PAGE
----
Kwantlen Polytechnic University’s Chancellor Kim Baird was recently awarded the British Columbia Reconciliation Award. This award is given to people who have shown “exceptional leadership, integrity, respect and commitment to furthering reconciliation or inspired others to continue reconciliation efforts.”
The award was created by the BC Achievement Foundation and the office of the Lieutenant governor of British Columbia. Baird was one of the six individuals and organizations that received the 2022 award.
T̓łaḵwagila, Chief Bill Cranmer along with Brendan Eshom, Tk’emlúps te Secwépemc, the City of Kamloops, and DIVERSEcity were the other recipients of the award.
BC Foundation board member Cloy-e-iis, Judith Sayers said that the reconciliation award is a way to “celebrate innovative and empowering ways to embark on this journey, designed and decided by Indigenous peoples, allowing them to thrive while making the world a better place,” in a press release.
Along with being the university’s chancellor, Baird is also a KPU alumna. She attended KPU during the late 1980s and early 90s, graduating with the 1992 class. In 2012, she received the distinguished alumni award.
Baird’s time at the university helped mold her interests for working with and helping the community.
“When I was attending KPU as a student, I really enjoyed how community oriented it was. It really woke my political and social consciousness … and really set me in a direction to working for my community and advancing First Nation issues,” Baird says.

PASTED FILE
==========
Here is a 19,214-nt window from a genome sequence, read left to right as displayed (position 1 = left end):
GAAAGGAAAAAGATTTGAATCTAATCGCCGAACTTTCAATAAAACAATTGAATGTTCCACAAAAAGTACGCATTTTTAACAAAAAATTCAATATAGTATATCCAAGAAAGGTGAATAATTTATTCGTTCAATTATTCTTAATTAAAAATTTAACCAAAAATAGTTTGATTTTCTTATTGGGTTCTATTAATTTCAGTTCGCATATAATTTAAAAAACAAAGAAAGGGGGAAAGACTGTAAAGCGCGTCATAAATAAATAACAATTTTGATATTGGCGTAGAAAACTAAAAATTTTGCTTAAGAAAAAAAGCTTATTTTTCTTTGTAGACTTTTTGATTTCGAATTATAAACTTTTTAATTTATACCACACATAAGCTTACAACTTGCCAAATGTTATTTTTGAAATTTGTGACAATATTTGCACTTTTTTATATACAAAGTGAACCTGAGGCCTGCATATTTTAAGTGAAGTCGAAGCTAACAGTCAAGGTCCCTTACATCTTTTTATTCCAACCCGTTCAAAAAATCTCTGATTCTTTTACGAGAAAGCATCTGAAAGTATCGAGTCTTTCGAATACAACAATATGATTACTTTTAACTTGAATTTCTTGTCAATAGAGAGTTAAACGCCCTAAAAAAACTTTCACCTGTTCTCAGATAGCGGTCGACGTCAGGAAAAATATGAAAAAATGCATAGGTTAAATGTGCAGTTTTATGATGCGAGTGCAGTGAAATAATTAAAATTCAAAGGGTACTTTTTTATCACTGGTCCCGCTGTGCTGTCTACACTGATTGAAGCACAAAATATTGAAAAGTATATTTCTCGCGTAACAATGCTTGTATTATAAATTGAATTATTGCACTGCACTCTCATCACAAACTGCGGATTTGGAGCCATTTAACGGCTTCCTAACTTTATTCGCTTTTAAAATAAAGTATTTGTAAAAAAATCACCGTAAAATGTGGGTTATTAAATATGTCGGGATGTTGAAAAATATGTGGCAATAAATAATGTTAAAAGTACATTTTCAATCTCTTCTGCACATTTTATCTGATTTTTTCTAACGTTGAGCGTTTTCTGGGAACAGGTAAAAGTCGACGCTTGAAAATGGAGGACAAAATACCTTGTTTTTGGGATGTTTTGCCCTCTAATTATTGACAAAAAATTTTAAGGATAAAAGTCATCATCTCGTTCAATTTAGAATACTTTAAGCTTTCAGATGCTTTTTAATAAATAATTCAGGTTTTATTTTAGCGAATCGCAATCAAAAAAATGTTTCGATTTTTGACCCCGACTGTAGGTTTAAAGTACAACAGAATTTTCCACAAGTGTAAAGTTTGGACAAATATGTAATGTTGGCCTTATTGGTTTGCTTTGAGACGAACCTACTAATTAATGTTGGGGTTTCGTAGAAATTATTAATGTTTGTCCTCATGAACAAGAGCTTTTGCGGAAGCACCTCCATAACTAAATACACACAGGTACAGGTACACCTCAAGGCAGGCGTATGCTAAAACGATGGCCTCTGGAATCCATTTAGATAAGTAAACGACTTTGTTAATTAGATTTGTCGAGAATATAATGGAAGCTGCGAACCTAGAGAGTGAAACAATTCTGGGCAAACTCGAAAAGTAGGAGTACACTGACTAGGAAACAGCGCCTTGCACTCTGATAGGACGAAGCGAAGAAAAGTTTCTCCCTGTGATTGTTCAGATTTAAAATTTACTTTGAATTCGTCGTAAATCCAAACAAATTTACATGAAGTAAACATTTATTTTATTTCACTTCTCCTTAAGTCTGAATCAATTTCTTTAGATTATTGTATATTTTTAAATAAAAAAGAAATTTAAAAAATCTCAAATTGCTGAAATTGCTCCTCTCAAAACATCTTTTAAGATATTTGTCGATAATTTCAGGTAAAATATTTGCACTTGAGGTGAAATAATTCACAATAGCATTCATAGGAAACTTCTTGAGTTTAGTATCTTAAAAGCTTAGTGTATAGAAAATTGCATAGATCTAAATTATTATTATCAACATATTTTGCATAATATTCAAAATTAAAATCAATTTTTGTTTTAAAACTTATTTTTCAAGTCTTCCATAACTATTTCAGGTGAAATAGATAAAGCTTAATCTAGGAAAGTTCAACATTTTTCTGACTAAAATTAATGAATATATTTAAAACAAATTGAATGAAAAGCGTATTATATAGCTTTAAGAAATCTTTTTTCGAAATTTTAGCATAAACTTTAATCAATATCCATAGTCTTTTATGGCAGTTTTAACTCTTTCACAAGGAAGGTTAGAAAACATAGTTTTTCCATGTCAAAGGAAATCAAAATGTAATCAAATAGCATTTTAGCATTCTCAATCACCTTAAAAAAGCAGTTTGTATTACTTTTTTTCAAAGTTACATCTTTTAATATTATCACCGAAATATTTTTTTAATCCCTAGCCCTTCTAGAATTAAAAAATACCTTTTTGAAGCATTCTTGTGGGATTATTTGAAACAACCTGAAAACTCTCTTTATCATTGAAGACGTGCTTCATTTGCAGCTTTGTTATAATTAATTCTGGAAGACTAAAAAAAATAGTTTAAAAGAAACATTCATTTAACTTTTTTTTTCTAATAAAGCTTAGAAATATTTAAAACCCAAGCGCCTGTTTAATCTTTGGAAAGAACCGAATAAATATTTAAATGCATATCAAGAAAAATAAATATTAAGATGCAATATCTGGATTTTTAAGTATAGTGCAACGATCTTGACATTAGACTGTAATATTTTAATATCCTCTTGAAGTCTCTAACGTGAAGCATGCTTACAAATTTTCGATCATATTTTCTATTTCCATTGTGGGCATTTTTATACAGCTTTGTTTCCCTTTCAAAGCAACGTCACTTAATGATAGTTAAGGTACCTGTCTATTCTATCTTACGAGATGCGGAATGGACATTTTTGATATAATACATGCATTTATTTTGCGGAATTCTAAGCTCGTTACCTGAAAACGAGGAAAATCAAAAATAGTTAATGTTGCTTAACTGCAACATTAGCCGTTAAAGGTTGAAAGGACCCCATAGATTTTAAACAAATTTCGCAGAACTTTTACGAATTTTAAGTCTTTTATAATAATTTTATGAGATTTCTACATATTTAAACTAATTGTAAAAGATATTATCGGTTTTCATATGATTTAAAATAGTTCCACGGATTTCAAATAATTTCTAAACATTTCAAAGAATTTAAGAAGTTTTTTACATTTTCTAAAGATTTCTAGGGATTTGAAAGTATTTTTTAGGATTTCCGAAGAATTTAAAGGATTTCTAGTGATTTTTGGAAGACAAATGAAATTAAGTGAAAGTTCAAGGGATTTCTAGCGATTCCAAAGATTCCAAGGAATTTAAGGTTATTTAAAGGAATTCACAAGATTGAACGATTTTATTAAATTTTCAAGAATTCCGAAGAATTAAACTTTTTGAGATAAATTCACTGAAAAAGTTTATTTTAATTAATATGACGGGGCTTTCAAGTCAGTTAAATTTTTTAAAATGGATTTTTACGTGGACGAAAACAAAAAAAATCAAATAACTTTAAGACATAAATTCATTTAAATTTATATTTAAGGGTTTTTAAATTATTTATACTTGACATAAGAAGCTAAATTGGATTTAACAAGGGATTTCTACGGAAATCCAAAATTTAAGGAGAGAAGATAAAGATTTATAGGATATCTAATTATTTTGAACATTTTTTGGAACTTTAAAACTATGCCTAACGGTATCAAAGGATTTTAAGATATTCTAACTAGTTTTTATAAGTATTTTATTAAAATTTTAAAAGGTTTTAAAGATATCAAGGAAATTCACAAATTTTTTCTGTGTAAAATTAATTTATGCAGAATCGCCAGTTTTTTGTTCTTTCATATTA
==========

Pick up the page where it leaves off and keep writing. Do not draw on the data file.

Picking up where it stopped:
While the chancellor position Baird holds is voluntary and ceremonial, she says it has been a huge honour and is excited to work in the space. She’s hoping to use the role to contribute to the university’s “outlook on how it contributes to reconciliation.”
The university experience can be daunting for new students, but Baird wants them to know it’s an opportunity to invest in themselves. From the post-secondary education perspective, she says there is an opportunity for critical learning and taking courses that increase skills.
“If you can find a way to do it, whether it’s part-time or full-time, I think people should really think about how important it is to invest in themselves,” Baird says.
“There’s an amazing faculty at KPU and lots of resources available, [so] don’t be afraid to use them or ask for help. There are plenty of people … that are there to exactly do that. Take advantage of what’s available to you and don’t be shy about it.”
Currently, Baird runs a consulting business, where she works with First Nation communities, the government, and companies on various projects to push for solutions to Indigenous issues. Lately, she has been busy with work and her business has been good, which makes her realize the world is slowly starting to change and see the importance of Indigenous issues.
“What’s happening in Canada in relation to the advancement of Indigenous issues, it’s a wonderful time to see it start to unfold, although there’s plenty of work ahead,” she says.